I’m sure the fire fear was irrational. I was not feeling rational at that point.

See, I didn’t proceed. It was “You can’t hide for there you are!” BANG. There was no proceeding. If he spotted you, that was pretty much it. Cuz if you were sneaky, he followed you, if you ran, he saw you. No win. So you had to get gone right away or blammo, no dice. And getting gone right away was pure guesswork (which way will he go?)

I sure felt a lot of this sneaking (in the Ellie bits) wasn’t so much sneaking as “hide here until someone is dumb enough to walk by, kill them, repeat. Wait. Juuuuuuust wait. Little longer. Any time now.”

Well, now we can transition to themey bits. I’m still mulling so bear with.

First: I saw a WOMAN! Well, heard one. And she mentioned CHILDREN! No, really! When Ellie tells David she’s infected and runs, she’s hiding and hears David tell someone with a woman’s voice “She’s infected, and she’s loose.” (woman, “Oh God, we’ll get to the shelters”) him “Take the children and seal it. We’ll come for you soon.”

So there ARE women and children!

So is this mirroring Ish? There, we saw Ish as mostly a hero, with serious streaks of a coward/killer. Here, we see David as a monster, but we get this one little glimpse of him with honest to God FEAR in his voice over the prospect of infected getting to “the children.” I give him that. He was scared for this woman and the kids. Different sides same coin?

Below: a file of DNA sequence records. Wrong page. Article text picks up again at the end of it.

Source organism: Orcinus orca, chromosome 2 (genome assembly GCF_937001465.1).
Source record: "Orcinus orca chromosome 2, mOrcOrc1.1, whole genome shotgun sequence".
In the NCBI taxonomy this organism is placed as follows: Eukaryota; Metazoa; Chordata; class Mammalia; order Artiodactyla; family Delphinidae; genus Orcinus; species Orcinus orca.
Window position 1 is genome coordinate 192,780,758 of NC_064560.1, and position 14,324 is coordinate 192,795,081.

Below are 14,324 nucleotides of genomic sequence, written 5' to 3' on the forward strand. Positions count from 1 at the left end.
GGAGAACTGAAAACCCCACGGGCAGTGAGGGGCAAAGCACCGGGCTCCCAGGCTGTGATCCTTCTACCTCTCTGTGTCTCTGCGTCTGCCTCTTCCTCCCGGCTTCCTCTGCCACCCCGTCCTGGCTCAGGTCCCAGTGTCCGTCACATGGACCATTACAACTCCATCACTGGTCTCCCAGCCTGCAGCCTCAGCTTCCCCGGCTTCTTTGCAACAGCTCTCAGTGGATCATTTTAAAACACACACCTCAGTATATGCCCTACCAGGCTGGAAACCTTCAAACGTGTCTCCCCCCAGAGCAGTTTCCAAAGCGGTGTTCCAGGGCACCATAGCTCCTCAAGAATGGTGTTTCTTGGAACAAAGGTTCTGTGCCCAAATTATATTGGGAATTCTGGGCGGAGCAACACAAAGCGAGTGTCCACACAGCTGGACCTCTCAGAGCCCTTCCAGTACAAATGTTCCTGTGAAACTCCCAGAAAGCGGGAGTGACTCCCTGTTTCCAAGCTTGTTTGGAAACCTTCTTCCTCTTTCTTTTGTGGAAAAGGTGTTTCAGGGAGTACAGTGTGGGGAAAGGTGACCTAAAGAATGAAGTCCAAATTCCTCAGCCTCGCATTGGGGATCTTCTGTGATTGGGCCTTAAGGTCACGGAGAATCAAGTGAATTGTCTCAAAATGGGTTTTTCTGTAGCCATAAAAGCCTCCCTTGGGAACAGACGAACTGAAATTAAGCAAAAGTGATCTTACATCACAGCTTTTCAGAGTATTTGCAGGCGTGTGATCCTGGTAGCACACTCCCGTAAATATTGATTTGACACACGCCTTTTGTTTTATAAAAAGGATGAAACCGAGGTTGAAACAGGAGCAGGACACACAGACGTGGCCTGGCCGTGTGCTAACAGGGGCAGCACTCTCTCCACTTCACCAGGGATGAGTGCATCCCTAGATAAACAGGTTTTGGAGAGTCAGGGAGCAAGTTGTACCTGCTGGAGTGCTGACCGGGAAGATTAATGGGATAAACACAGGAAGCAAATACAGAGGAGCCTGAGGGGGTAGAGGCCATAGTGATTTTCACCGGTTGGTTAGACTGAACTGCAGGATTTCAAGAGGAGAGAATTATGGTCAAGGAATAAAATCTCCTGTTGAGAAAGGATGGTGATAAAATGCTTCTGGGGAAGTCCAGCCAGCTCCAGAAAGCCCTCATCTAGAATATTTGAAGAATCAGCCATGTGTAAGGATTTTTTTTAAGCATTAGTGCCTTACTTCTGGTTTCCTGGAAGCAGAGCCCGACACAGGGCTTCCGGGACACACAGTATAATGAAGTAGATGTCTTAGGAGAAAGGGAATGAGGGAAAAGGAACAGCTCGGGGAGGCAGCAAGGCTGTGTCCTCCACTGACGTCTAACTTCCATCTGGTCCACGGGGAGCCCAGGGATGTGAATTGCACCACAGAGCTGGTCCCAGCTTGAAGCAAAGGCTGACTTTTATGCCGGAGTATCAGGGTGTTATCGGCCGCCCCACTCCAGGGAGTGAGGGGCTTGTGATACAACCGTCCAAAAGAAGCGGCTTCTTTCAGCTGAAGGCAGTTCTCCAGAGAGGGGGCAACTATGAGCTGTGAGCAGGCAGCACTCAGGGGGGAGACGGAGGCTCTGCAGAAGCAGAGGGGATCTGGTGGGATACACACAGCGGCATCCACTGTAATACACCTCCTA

But also, this whole bit is just extending Ellie’s coming of age. She’s NOT in there with the children. She’s out here in this mess. Adulthood. You wanted college, kid? Here ya go. No shelter for you.

And she does handle the physical bits rather well. It’s the emotional bits. Take the end. SHE kills David all by herself. Joel doesn’t come in guns a blazin’. I had to admit, I was worried there, when Ellie stabs David and it cuts back to Joel that it was time for the big brooding dude to do some saving, and it wasn’t (more on that later). She does it herself. But, she breaks down crying, hugs Joel, let’s him call her “baby girl” again, and then we get that most overused and frustrating narrative device, the “their lips are moving but you can’t hear what they’re saying.”